Most chief executives who describe their company as simply surviving don't win applause on Wall Street. But as the home loan debacle deepens, IndyMac Bancorp Inc. has found some virtue in the fact that it's not dying.

The stock price of the Pasadena-based lender jumped 27 percent to $8.93 on Jan. 29, a few days after Chief Executive Michael Perry called his company "definitely a survivor" in a phone interview with Bloomberg News.

"We'll have a good shot of returning to profitability for the rest of the year in '08," Perry said on Jan. 24.

Although the comments sparked the biggest one-day gain for IndyMac since 1999, the stock still trades 79 percent lower than one year ago. Among the nine analysts who follow the company, three rate it as "sell" or "underperform," and no analyst believes investors should buy IndyMac now.

During the last year, IndyMac has tried to switch from so-called Alt-A non-conventional loans to conventional mortgages that can be purchased by government-backed agencies such as Freddie Mac and Fannie Mae. In the midst of an industrywide meltdown, the strategy has earned faint praise from investors.

The bank was one of the largest Alt-A lenders and was also weighed down by the subprime loans that have put the industry in a tailspin due to high foreclosures.

"We believe strategic challenges remain," Eric Wasserstrom, an analyst at UBS, wrote in a Jan. 16 report on IndyMac. Wasserstrom has a 12-month price target of $5 per share, more than $3 below the current trading price.

On Jan. 24 five days before the stock spike Fitch Ratings downgraded the company's long-term debt to junk status. Analyst Manuel Ramirez of brokerage Keefe Bruyette & Woods concluded that IndyMac's "credit quality shows little sign of stabilization, as Alt-A delinquencies continued to rise rapidly." Ramirez maintains a price target of $8 per share.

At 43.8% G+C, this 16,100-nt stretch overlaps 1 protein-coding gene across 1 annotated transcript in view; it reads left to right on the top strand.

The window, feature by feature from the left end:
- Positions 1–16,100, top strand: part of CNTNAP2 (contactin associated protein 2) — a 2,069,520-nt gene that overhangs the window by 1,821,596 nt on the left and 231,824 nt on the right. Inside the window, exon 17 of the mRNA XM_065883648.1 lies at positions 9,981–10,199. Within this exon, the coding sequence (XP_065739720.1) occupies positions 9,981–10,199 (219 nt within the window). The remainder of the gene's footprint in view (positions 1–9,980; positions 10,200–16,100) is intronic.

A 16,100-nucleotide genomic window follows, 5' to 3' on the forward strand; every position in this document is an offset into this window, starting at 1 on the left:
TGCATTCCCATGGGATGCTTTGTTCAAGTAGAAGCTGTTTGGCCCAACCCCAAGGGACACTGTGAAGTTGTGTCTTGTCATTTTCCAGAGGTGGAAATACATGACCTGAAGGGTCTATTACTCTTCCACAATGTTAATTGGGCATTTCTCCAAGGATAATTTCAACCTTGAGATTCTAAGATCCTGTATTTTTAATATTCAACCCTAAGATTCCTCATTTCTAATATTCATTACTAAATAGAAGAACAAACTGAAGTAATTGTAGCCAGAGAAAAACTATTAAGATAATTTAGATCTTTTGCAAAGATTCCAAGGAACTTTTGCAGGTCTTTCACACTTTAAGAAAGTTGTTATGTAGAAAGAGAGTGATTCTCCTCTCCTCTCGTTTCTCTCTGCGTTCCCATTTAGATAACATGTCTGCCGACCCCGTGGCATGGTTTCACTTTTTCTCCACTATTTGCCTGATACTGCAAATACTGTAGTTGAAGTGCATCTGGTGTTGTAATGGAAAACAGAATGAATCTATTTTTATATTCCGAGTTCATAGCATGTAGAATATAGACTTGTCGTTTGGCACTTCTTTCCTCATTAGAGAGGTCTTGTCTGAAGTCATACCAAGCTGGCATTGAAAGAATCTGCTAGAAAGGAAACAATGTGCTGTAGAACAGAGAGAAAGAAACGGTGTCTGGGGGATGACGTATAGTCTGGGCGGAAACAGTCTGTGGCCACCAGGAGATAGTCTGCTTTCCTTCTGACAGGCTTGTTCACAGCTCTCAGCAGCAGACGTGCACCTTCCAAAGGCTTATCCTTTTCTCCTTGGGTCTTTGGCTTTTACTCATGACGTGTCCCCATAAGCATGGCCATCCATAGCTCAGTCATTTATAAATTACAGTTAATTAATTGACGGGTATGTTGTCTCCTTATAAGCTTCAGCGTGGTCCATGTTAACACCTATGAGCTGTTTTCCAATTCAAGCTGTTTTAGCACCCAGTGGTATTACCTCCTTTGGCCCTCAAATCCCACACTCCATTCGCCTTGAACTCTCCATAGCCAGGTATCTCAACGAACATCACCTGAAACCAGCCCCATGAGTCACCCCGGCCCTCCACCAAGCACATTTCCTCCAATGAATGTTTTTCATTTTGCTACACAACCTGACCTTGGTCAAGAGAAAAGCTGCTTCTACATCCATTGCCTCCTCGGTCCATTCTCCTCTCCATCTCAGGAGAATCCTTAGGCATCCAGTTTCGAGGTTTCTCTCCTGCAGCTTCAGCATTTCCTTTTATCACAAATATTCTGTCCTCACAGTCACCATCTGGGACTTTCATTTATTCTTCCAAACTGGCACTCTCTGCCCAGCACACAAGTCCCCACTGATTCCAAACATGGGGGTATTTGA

Even IndyMac's announcement on Jan. 15 that it would cut 2,400 jobs drew lukewarm response from analysts, who saw it as the obvious adjustment to the conventional loan market, which has lower profit margins than non-prime loans. "This reflects IndyMac's efforts to bring its cost structure in line with the underwriting guidelines at the government-sponsored enterprises and the associated margins on agency product," according to Wasserstrom.

Aside from Perry's comments, economic factors should help IndyMac. As part of a proposed stimulus package, Congress could expand the limit on conventional loans from $417,000 up to a maximum of $729,000. Also, the Federal Reserve has cut short-term interest rates to 3 percent, the lowest rate in years.

Both moves should encourage more mortgage lending, but as Charles Payne of Wall Street Strategies mentioned in an interview with, IndyMac has suffered "collateral damage" from the industry's implosion.

"We think the stock is a high-risk buy," Payne said, but added that "it should be among the survivors when the dust settles."

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